Under the 2008 Inspector General Reform Act, the president must give Congress a “detailed written explanation” for an IG’s dismissal 30 days before the firing is effective.

“All I want is a reason 4 firing these ppl,” Grassley tweeted last week when announcing his hold. “CHECKS&BALANCES.”

He also noted that President Barack Obama also “got [the] same earful from me,” after he “flout[ed] the IG protection law.” 

“It really isn’t Grassley versus Obama or Grassley versus Trump or Grassley versus Bush or even going back to Reagan,” Grassley told The Washington Post. “It’s Article I of the Constitution versus Article II of the Constitution.” 

Many on Capitol Hill refer to a hold as a “silent filibuster.” Senate leadership usually honors a hold request because battling it exhausts valuable floor time. And in this case it could alienate a political ally.

“Sen. Grassley has less to lose than some of the other Republicans in the Senate,” Amy Black, a political science professor at Wheaton College, said in an email. She noted Grassley is popular in his home state and doesn’t face reelection until 2022. “He has political capital that he can spend on issues that matter to him, and this is clearly one of those.”

Grassley has successfully used holds in the past. He only recently lifted a nearly two-year hold on William Evanina’s nomination to serve as counterintelligence chief. He placed the hold in June 2018 after the Department of Justice refused to hand over documents for a probe on the Trump campaign and Russia. After Attorney General William Barr gave Grassley the documents, he lifted it.

“Let this also be a reminder that when it comes to congressional oversight, I will use all the tools at my disposal to get to the truth of the matter and get access to the records that I believe are necessary to advance my investigations,” Grassley said after lifting the hold.

Only three presidents have fired IGs, according to the Congressional Research Service. Grassley was in the Senate throughout.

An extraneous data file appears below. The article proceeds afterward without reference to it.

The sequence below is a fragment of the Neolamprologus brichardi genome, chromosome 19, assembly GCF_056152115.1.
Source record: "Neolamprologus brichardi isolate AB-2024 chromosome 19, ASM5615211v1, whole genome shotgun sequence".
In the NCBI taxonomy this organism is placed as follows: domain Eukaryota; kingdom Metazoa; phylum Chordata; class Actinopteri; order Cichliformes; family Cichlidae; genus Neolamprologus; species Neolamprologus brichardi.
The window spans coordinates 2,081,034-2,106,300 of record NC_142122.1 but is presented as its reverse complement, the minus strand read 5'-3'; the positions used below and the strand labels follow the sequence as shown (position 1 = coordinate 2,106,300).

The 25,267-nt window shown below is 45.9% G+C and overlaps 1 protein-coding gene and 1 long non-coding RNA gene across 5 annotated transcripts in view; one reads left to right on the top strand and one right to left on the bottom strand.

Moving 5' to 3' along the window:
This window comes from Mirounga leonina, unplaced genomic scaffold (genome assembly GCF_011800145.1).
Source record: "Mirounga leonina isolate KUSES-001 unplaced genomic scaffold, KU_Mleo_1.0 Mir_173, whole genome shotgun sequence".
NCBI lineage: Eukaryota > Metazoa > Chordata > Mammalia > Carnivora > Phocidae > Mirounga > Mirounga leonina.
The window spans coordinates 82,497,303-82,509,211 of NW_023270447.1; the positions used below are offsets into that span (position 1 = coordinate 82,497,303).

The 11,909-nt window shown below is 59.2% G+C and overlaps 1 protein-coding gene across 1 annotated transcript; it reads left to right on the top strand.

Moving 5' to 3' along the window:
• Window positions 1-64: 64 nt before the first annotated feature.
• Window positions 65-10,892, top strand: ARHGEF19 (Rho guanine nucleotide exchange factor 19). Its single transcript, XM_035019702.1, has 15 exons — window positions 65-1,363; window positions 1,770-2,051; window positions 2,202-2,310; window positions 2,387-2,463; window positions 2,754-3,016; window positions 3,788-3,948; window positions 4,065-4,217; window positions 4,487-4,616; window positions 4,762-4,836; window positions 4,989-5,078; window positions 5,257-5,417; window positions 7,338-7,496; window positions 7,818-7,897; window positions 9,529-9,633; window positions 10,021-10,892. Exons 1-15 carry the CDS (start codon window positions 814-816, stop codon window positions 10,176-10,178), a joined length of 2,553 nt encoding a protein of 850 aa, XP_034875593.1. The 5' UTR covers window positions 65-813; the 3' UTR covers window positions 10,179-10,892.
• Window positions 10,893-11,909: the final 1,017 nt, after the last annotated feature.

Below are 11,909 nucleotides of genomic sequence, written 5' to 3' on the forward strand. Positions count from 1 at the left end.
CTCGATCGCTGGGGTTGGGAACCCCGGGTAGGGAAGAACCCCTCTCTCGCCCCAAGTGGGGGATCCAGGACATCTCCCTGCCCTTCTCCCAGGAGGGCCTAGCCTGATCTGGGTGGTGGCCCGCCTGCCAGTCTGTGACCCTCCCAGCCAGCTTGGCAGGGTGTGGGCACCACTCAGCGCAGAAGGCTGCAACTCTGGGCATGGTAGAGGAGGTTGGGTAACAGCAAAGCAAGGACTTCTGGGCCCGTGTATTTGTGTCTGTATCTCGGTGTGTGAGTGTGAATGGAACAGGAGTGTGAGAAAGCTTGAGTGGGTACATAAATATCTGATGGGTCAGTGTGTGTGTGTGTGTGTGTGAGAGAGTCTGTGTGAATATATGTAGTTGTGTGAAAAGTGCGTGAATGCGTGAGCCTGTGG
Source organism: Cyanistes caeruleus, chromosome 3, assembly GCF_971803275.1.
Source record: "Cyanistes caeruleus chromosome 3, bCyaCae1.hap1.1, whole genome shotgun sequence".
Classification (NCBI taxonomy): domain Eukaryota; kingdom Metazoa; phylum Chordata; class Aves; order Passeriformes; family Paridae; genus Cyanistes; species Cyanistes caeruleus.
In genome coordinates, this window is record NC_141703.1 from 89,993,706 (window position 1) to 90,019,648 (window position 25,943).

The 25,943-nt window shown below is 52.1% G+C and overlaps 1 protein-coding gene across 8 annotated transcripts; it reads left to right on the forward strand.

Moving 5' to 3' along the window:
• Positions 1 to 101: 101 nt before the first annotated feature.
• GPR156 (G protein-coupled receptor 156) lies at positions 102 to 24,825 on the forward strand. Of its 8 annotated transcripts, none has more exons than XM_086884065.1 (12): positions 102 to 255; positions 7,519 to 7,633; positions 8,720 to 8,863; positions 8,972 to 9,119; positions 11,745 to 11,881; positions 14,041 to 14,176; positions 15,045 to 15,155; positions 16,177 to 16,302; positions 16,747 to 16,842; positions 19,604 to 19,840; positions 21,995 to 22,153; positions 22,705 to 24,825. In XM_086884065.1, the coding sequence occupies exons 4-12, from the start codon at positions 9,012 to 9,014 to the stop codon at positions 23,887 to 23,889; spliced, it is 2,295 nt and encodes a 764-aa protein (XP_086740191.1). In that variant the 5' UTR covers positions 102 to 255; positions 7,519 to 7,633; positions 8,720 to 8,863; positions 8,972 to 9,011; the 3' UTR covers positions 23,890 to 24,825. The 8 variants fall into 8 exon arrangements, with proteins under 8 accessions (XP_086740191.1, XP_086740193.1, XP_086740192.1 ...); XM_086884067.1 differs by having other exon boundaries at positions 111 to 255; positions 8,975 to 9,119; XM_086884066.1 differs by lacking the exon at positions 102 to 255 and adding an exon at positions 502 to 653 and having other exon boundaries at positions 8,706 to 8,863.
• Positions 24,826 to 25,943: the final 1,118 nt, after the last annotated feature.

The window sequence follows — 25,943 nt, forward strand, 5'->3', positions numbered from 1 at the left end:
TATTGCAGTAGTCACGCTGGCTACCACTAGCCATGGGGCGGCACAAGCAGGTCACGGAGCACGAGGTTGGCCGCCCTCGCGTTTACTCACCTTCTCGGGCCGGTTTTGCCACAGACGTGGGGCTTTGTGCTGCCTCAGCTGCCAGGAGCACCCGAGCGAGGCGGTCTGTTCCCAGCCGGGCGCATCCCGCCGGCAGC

Iowans elected Grassley in 1981, the same year President Ronald Reagan removed all 15 IGs in the executive branch upon taking office. After congressional uproar, he reinstated five. In 2009, President Barack Obama removed inspector general Gerald Walpin, of the Corporation for National and Community Service. A bipartisan, bicameral congressional investigation concluded the administration did not afford Walpin due process. Investigators also said Walpin’s removal looked political.

Obama did not reinstate Walpin, but the investigation became a black eye for the administration.

“Most presidents of both parties understand there are some positions you do not want to politicize. It’ll cost the public to lose confidence in the fairness of our criminal justice system,” David Iglesias, a former U.S. attorney for the District of New Mexico under the Bush administration, told me.

Iglesias was one of the seven U.S. attorneys the George W. Bush administration fired on a single day in 2006. It became a scandal and ignited a congressional inquiry over whether political motivations spurred the move. Iglesias eventually received an apology letter from former U.S. Attorney General Michael Mukasey.

“I don’t anticipate you’re going to see a similar letter from the Trump administration,” Iglesias said.

Harvest Prude

Harvest Prude

Harvest is a reporter for WORLD based in Washington, D.C.

Comments

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  • AlanE
    Posted: Sat, 06/13/2020 02:21 pm

    An apology letter from the Trump administration? Perhaps, but it's reasonable to doubt that would come from Trump himself.

    Although it's difficult not to grow entirely jaded by the whole political process in this country, it is refreshing to see Grassley take at least this stand. One could wish that the entire Republican party would hold Trump's feet to the fire. And why don't they? Because way too many are afraid of losing their status of privilege with the administration. 

    That's what government looks like these days. And, it wouldn't look much different if a Democrat was in the Oval Office.

    We have this situation because we tolerate this situation from our leaders.